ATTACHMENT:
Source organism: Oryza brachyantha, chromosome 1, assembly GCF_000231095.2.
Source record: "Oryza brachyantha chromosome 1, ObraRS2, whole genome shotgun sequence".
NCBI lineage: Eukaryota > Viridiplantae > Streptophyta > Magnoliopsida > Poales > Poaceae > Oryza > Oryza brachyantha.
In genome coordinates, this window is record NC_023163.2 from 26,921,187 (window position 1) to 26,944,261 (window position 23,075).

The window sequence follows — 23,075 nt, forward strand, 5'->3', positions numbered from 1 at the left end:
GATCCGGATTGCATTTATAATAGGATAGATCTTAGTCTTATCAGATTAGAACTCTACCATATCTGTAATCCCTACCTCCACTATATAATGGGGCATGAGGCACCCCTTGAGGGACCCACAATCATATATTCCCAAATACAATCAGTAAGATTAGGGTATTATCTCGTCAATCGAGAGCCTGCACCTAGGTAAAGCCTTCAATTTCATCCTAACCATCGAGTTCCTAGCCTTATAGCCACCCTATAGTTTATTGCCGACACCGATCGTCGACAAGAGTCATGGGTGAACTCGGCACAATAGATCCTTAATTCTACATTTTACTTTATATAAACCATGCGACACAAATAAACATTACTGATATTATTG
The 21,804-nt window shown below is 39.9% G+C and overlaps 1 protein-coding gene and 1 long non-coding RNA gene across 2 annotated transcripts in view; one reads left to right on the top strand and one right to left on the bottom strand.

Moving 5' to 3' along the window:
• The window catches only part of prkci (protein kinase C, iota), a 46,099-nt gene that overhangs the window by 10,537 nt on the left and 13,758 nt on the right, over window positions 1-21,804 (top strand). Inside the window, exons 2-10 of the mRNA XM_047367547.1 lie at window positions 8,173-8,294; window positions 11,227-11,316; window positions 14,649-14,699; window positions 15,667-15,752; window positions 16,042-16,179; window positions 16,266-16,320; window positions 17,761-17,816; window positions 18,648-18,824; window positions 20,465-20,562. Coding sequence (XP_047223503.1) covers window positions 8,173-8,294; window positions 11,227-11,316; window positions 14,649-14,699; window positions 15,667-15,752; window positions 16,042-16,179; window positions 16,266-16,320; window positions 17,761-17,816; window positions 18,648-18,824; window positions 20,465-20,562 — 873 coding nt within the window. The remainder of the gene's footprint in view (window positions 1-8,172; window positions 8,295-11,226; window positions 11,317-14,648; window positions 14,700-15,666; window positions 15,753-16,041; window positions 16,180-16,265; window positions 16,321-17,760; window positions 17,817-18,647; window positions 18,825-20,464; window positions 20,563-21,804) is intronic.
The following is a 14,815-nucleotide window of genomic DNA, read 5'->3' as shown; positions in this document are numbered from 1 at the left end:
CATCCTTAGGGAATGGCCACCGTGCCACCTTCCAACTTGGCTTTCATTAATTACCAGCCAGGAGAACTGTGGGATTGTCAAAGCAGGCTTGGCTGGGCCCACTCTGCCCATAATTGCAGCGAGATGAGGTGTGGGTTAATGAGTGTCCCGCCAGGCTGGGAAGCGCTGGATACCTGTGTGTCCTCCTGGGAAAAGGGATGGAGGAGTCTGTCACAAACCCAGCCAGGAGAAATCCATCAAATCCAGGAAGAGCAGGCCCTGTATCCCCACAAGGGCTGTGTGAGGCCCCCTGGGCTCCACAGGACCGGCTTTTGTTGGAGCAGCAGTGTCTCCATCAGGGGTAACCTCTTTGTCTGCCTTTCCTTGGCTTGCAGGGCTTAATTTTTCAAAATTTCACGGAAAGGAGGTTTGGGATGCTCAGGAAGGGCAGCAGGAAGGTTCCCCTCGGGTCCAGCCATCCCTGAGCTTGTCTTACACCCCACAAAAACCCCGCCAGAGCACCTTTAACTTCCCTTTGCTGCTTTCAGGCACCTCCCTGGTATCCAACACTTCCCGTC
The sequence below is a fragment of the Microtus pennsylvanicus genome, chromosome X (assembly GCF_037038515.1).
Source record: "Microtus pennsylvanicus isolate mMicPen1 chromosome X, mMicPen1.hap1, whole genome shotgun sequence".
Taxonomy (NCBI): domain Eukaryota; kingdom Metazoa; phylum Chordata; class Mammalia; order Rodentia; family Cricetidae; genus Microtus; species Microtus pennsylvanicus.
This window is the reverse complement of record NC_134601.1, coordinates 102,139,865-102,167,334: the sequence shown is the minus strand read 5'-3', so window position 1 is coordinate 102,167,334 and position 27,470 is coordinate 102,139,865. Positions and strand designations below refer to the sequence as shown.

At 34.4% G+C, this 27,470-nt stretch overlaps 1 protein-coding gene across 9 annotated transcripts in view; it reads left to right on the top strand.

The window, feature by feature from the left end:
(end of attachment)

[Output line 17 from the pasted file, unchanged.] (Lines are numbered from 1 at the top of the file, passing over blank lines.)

The window, feature by feature from the left end: